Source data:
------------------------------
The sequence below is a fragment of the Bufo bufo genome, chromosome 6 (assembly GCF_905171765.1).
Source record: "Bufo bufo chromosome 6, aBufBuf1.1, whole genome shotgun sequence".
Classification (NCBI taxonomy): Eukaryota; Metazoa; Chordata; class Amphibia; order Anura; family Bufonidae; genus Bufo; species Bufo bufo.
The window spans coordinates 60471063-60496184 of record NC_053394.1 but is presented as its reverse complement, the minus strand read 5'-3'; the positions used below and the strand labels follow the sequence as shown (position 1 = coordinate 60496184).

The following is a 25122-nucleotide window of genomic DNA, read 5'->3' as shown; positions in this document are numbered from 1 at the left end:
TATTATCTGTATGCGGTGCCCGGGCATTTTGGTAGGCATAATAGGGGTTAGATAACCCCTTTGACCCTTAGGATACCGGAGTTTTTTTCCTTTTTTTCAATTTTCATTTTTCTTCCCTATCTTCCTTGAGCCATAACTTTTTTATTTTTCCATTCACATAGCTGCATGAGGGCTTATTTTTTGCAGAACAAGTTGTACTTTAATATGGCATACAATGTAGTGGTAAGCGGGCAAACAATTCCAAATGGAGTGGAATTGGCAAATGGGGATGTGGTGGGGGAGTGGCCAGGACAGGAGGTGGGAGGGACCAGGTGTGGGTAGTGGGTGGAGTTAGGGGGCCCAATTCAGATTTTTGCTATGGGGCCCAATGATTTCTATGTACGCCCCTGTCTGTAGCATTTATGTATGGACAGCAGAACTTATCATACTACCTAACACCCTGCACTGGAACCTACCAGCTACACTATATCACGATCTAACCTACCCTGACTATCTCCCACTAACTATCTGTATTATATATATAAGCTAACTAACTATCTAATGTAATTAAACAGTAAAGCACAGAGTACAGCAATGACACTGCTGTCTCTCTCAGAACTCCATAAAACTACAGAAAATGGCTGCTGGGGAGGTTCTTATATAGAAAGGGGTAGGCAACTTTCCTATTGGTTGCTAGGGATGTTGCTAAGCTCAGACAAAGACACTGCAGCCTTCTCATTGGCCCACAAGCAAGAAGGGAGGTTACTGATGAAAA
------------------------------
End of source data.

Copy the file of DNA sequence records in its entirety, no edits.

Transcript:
The sequence below is a fragment of the Bufo bufo genome, chromosome 6 (assembly GCF_905171765.1).
Source record: "Bufo bufo chromosome 6, aBufBuf1.1, whole genome shotgun sequence".
Classification (NCBI taxonomy): Eukaryota; Metazoa; Chordata; class Amphibia; order Anura; family Bufonidae; genus Bufo; species Bufo bufo.
The window spans coordinates 60471063-60496184 of record NC_053394.1 but is presented as its reverse complement, the minus strand read 5'-3'; the positions used below and the strand labels follow the sequence as shown (position 1 = coordinate 60496184).

The following is a 25122-nucleotide window of genomic DNA, read 5'->3' as shown; positions in this document are numbered from 1 at the left end:
TATTATCTGTATGCGGTGCCCGGGCATTTTGGTAGGCATAATAGGGGTTAGATAACCCCTTTGACCCTTAGGATACCGGAGTTTTTTTCCTTTTTTTCAATTTTCATTTTTCTTCCCTATCTTCCTTGAGCCATAACTTTTTTATTTTTCCATTCACATAGCTGCATGAGGGCTTATTTTTTGCAGAACAAGTTGTACTTTAATATGGCATACAATGTAGTGGTAAGCGGGCAAACAATTCCAAATGGAGTGGAATTGGCAAATGGGGATGTGGTGGGGGAGTGGCCAGGACAGGAGGTGGGAGGGACCAGGTGTGGGTAGTGGGTGGAGTTAGGGGGCCCAATTCAGATTTTTGCTATGGGGCCCAATGATTTCTATGTACGCCCCTGTCTGTAGCATTTATGTATGGACAGCAGAACTTATCATACTACCTAACACCCTGCACTGGAACCTACCAGCTACACTATATCACGATCTAACCTACCCTGACTATCTCCCACTAACTATCTGTATTATATATATAAGCTAACTAACTATCTAATGTAATTAAACAGTAAAGCACAGAGTACAGCAATGACACTGCTGTCTCTCTCAGAACTCCATAAAACTACAGAAAATGGCTGCTGGGGAGGTTCTTATATAGAAAGGGGTAGGCAACTTTCCTATTGGTTGCTAGGGATGTTGCTAAGCTCAGACAAAGACACTGCAGCCTTCTCATTGGCCCACAAGCAAGAAGGGAGGTTACTGATGAAAA